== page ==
A group of primary 6 pupils at a Ballymoney school have been learning how to play traditional board games and knitting during weekly visits to residents of Cramsie Court, an independent living scheme in the town.
The pupils of Ballymoney Model Integrated Primary School have been visiting residents of the scheme every Friday afternoon to play games like Ludo and draughts and learn how to knit, while also chatting over juice and biscuits and getting to know each other.
Barbara Hall, Scheme Co-Ordinator at Cramsie Court explained how the Friday afternoon meetings began:
”We had done some training with Linking Generations NI earlier this year, where we learned about how different age groups can really benefit from each other’s company. I was keen to involve the local primary school as they are located just round the corner from Cramsie Court. When I contacted the school’s principal, Mrs Julie Jamison, she was really enthusiastic, and so we arranged the first visit in October.”
“At Clanmil we want older people to stay independent for as long as they can and we are always looking for activities that give them a chance to socialise and keep their minds active. This initiative has been so beneficial for residents, and there’s a real buzz in the common room when the children are there.”
The young visitors are looking forward to their new friends coming to see their Christmas play in a few weeks and they plan to continue their weekly visits into the new year.
Mrs Julie Jamison, Principal of Ballymoney Model Integrated PS was very keen for the pupils to meet and get to know the residents:
“Our school’s strapline is ‘Learning Together’, and this project helps us take that one step further by encouraging some of our Year 6 pupils to get to know the people who live in the community near our school, and learn from them. The children are really enjoying their visits to Cramsie Court, and they are picking up useful skills, like problem solving and concentration, as well as having fun. Thank you to the residents for being so welcoming and to the children (and their parents) for taking part so willingly.”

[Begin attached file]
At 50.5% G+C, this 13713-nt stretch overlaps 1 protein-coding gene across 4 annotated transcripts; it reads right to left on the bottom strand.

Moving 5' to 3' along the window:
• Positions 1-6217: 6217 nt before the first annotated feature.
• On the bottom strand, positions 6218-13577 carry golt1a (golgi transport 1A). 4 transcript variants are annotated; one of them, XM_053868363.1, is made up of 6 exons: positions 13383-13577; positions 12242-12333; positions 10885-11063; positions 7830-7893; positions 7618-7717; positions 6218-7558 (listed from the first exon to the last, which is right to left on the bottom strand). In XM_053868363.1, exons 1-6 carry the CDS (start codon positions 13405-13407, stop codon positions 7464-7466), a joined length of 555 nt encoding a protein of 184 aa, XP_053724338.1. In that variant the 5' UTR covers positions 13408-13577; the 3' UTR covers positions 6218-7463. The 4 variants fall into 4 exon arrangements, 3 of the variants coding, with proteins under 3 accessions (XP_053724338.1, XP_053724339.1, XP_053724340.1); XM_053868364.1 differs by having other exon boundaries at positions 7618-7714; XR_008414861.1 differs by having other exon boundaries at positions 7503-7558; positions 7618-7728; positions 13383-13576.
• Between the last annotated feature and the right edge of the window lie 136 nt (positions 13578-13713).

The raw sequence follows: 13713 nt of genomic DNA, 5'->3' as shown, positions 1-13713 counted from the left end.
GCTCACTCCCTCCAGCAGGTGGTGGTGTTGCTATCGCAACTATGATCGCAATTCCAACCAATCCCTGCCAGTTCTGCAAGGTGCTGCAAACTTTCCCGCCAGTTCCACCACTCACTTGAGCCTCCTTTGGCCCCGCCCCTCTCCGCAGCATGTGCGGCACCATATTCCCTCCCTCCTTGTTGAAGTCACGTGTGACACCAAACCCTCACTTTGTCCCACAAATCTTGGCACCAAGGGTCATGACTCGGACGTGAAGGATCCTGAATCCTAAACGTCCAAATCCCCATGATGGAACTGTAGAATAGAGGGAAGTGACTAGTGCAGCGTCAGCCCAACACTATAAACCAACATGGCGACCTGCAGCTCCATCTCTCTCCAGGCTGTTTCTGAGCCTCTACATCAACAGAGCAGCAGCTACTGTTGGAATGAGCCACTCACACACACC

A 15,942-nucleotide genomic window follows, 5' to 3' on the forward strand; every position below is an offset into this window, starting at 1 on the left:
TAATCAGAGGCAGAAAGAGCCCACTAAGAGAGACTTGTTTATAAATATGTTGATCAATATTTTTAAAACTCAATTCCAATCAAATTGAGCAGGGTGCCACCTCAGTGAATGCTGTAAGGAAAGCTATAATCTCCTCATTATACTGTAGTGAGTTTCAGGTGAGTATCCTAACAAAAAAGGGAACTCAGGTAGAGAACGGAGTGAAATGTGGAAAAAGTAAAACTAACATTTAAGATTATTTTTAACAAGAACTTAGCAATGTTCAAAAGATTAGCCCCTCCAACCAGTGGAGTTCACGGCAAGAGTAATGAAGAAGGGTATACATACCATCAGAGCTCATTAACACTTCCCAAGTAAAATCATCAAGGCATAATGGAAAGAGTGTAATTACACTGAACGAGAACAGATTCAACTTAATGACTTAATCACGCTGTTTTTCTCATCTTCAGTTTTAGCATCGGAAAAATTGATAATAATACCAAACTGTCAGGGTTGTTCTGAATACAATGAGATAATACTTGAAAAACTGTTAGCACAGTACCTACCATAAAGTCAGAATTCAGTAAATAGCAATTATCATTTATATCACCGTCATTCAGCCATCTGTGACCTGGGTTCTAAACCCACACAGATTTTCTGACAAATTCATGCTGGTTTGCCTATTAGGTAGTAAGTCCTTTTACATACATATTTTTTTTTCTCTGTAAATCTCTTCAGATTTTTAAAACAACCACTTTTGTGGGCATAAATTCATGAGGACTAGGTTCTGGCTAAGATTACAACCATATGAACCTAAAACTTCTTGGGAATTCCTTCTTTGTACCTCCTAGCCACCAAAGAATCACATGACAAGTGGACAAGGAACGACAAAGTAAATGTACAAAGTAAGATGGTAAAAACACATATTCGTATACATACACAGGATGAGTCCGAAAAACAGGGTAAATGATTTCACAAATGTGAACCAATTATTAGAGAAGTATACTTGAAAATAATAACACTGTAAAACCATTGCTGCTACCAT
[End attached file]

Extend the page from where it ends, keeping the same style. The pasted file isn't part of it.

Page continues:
Kathy Murphy who has lived at Cramsie Court for just under a year, said she really enjoys the weekly visits:
“It’s very good for the children and for us residents. It’s good for us to mix and to show the children our skills like knitting and playing games. I’ve been teaching one of the wee girls knitting and she’s getting on very well. We’re invited to go up to the school and see their Christmas play, so we’re looking forward to that.”
Vicki Titterington, Director of Linking Generations said:
“We are so pleased to see links between Cramsie Court and Ballymoney Model Primary develop following Linking Generations NI training and the friendships between the p6 children and residents are just lovely. It’s a great example of two generations in the same neighbourhood learning from each other and enjoying each other's company and we look forward to seeing what they do next. Taking an Intergenerational approach can really add value to existing work and in this case supports education, promotes social inclusion and is great fun! We would encourage anyone who’s keen to set up an intergenerational project to go for it!”
Cramsie Court is one of 33 independent living schemes owned and managed by Clanmil Housing. Each resident has their own apartment but has the peace of mind of a 24-hour emergency call system should they need it. A Scheme Co-Ordinator is on site to provide help and support and to arrange activities and days out.